You can’t go to school anymore! You have to sit at home and nurse your baby. That’s the life you chose!
You go head bowed in shame because you really deserved it. You know that you have always been stupid and never made the right decisions. You know you can never be composed as your other primary school classmate. So, you go head bowed.
By the sixth month you can’t hide it anymore. All the neighbors know – even the four year old girl knows. Some treat you with pity, others with contempt. But you don’t care again. You know you deserve it all. So, you bury your head on your pillow and cry most days.
It is the ninth month and your mom manages to talk to you since she got to know. She cannot even hide her bitterness. But, does it matter now? You know you have always been a disappointment. There is no money for baby wears and all the things – you don’t even know the name of the baby things. She says that you have to go call that boy now. What can you do? Which of the boys? You can’t cry enough.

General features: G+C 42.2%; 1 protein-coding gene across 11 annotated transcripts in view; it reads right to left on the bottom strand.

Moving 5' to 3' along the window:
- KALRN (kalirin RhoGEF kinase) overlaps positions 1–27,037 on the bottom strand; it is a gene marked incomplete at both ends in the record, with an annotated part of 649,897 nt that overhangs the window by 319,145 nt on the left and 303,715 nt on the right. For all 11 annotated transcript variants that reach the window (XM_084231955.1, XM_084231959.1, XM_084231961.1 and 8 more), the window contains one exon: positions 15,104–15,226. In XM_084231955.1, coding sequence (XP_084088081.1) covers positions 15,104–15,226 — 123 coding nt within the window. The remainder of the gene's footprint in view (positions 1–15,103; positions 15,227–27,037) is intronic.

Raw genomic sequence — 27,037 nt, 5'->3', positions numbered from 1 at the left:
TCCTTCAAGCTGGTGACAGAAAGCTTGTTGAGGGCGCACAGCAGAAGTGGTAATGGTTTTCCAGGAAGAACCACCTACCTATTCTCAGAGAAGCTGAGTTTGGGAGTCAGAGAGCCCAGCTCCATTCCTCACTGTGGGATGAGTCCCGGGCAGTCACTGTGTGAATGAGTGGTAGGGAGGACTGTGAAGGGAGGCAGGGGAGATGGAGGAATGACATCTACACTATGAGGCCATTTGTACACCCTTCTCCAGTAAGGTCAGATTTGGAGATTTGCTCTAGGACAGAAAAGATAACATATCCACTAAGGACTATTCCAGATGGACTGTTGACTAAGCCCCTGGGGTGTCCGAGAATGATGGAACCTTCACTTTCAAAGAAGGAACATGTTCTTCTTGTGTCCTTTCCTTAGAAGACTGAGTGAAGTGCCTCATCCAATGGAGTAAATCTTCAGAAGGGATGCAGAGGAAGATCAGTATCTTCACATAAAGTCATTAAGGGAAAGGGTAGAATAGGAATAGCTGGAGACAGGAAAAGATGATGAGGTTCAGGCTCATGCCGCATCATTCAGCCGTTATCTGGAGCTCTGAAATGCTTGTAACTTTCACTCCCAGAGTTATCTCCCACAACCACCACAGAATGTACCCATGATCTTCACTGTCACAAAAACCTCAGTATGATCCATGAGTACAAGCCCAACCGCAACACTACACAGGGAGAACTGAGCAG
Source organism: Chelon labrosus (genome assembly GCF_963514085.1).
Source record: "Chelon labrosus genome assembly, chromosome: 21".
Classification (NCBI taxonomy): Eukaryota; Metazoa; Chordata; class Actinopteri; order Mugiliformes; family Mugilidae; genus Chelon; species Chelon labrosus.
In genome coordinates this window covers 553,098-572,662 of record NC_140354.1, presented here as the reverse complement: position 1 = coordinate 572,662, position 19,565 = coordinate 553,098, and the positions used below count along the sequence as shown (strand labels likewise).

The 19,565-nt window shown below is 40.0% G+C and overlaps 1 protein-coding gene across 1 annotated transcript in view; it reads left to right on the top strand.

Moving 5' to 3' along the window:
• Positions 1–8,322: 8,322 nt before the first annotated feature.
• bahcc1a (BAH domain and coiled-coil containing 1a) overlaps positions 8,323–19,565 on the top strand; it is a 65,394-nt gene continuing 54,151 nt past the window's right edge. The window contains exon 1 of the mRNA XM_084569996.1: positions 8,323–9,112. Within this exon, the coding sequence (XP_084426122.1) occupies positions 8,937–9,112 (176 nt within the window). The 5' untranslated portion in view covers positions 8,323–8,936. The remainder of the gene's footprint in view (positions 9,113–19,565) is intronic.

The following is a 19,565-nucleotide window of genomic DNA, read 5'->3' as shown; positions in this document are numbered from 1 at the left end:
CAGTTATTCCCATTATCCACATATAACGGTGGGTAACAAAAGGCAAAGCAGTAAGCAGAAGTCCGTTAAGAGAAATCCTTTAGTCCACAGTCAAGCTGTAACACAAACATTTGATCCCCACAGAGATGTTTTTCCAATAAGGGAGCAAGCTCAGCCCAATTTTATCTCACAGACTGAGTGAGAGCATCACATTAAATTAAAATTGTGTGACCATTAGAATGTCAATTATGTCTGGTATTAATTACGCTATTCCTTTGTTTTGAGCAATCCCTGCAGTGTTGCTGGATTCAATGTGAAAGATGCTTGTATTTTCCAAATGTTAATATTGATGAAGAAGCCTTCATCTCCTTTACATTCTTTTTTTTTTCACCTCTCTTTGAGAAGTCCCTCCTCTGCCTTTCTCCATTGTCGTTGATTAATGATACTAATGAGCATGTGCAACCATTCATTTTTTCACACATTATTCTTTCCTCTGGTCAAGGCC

How you survived that nightmare, you cannot even tell. How did I push out that little thing? – Oh they say it is a girl. All you can remember is the peak of that sharp pain and the voice of the matron shouting ‘push harder’! But you are done now; at least no bulged stomach. Or so you think; because mum comes talking about hospital bills. And ehem, you have not had anything to eat. Who is bringing the food?
Which is worse now? The nine months of walking about with the bulged stomach and having little to eat, or these days of breastfeeding this little thing while having nothing to eat. You are so sure that you are really an idiot! How did you get yourself into this?
You can better understand the joy you had when the pretty soft spoken lady met you and how she treated you differently. You can recall the gifts she brought with her and the words of hope. She says you can heal – that you indeed are not an idiot. You could have your life back. Paschaline became the reason you could walk again; the very reason you can hope for a better tomorrow.
Paschaline works for GEANCO on the Maternal Health Care Program. She helps teenage mothers find their lives back, and guides hundreds of others from following that path. Paschaline’s work is made possible by generous people like you who support GEANCO’s mission in Nigeria. She is indeed thankful to and encouraged by your generosity.